As a result, Whitney is the only Housewife who’s been excommunicated from the Church. In Mormon society, excommunication is the absolute worst thing that can happen to a person. Not only do you basically lose out on your eternal salvation, you also lose your standing in the Church. It’s not uncommon to be ostracized from your friends and your family. It can feel like your entire community has turned its collective back on you. So Whitney’s not wrong when she says in her confessional, “It is a very big deal that I’m not Mormon anymore.”
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Later, Whitney meets for lunch with Mary Cosby, a Pentecostal minister and the final Housewife to complete the cast. Almost immediately, Mary’s pegged as the outsider of the group. Not only does she have zero ties to Mormonism, but there’s bad blood brewing between her and Jen. And then there’s the issue of her husband. How can I even explain this? Mary is married to her step-grandfather. Yes, you read that correctly. Apparently, their union was arranged as a caveat in her grandmother’s will. In order for Mary to take over the family empire, she had to marry her step-grandpa. Bizarre, to say the least. And it’s only going to get weirder as the season goes on. Though given the rampant history of polygamy within the Mormon Church, equally strange arrangements have happened in Utah before.
Now that we’ve introduced the Housewives, let’s get down to the drama. Jen seems to be the ringleader of the group, and brings the entire cast together by throwing a birthday party for Meredith. In the lead-up to the party, she meets with Lisa and Meredith to discuss party details. That’s when the topic of Lisa’s history with Heather comes up. It turns out the two went to BYU — the private university owned by the Mormon Church in Provo, Utah — at the same time 20 years ago. But when Jen shares that Heather claimed the two have decades of history together, Lisa coolly pulls a Mariah Carey and claims she doesn’t remember her fellow ‘Wife from their BYU days. In fact, the only thing she remembers about Heather is that she was a “good time girl” who flaunted the school’s stringent Honor Code and broke the rules.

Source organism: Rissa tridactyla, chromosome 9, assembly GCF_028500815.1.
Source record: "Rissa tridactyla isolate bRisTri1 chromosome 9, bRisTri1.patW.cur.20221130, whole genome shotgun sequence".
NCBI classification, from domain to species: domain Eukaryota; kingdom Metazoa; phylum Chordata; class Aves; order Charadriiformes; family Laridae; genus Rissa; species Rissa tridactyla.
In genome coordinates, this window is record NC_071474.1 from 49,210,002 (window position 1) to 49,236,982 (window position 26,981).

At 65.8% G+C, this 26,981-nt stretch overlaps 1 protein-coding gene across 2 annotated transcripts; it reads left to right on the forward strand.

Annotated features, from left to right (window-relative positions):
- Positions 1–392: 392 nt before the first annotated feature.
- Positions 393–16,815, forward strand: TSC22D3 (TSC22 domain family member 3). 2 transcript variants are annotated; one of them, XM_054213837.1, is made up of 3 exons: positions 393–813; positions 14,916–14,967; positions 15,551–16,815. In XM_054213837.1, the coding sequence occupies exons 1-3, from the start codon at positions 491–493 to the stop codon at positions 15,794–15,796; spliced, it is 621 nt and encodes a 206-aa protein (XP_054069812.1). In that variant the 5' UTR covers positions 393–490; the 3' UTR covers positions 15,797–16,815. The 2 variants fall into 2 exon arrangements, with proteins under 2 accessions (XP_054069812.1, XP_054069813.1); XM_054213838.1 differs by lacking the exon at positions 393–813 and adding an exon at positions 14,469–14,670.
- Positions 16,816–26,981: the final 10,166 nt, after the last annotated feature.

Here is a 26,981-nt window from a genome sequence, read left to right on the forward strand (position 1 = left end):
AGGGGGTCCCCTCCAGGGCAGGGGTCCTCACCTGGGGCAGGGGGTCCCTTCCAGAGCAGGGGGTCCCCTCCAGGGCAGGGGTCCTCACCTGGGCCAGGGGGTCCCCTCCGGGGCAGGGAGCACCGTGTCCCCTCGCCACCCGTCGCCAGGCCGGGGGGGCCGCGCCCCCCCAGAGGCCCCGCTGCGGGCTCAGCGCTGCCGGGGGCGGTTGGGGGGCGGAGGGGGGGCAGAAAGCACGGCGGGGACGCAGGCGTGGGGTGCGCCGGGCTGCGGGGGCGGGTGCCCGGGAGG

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As someone who had my own ridiculous run-in with the Honor Code office in college (over an “extreme” haircut, of all things), the entire basis for this feud had me in stitches. Are we really fighting about the Honor Code? From the ’90s? However, Heather doesn’t take it so lightly when Jen returns and reports the shade Lisa was throwing. She sees it as both a haughty dismissal of herself and a blow to her reputation. She graduated as a virgin and got married as a virgin! In fact, if Heather could go back and do all the things she missed out on in college, she would be that good time girl! All I know is I can’t wait to use “I guess we have different recollections” the next time I need to pull my own Mariah moment on a frenemy.
The other main feud that explodes is between Jen and Mary over…smelling like hospital. SMELLING. LIKE. HOSPITAL. I’m dead. So it goes like this: some time before filming started, Jen met up with Mary and some friends after visiting her aunt in the hospital. The poor woman had just had both legs amputated, and Mary complained that someone “smelled like hospital” and it was making her sick. Naturally, Jen didn’t take too kindly to the random jab, and the argument once again boils over at her party. Surrounded by Tongan dancers and shirtless waiters, the two ‘Wives duke it out over Mary’s insensitive comment.
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Jen‘s feelings are still hurt, but Mary has no problem doubling down. She even throws out a rather vile jab at Jen’s aunt in her confessional. Sweetie, it doesn’t make you look good when you say, “Well her legs are already gone so what do you want me to do about it?” Or, you know, “She should’ve taken better care of herself.” Or even still, “She should’ve drank some water.” It’s rude. It’s unkind. It’s downright callous. And it’s more than Jen can take, who promptly storms away and slams the door as “To Be Continued” flashes ominously on screen.
TELL – WHAT DID YOU THINK OF THE REAL HOUSEWIVES OF Salt Lake City PREMIERE? WHICH REAL HOUSEWIVES OF Salt Lake City ARE YOUR FAVES SO FAR? ARE YOU TEAM JEN OR TEAM MARY? TEAM LISA OR TEAM HEATHER?
[Photo Credit: Bravo]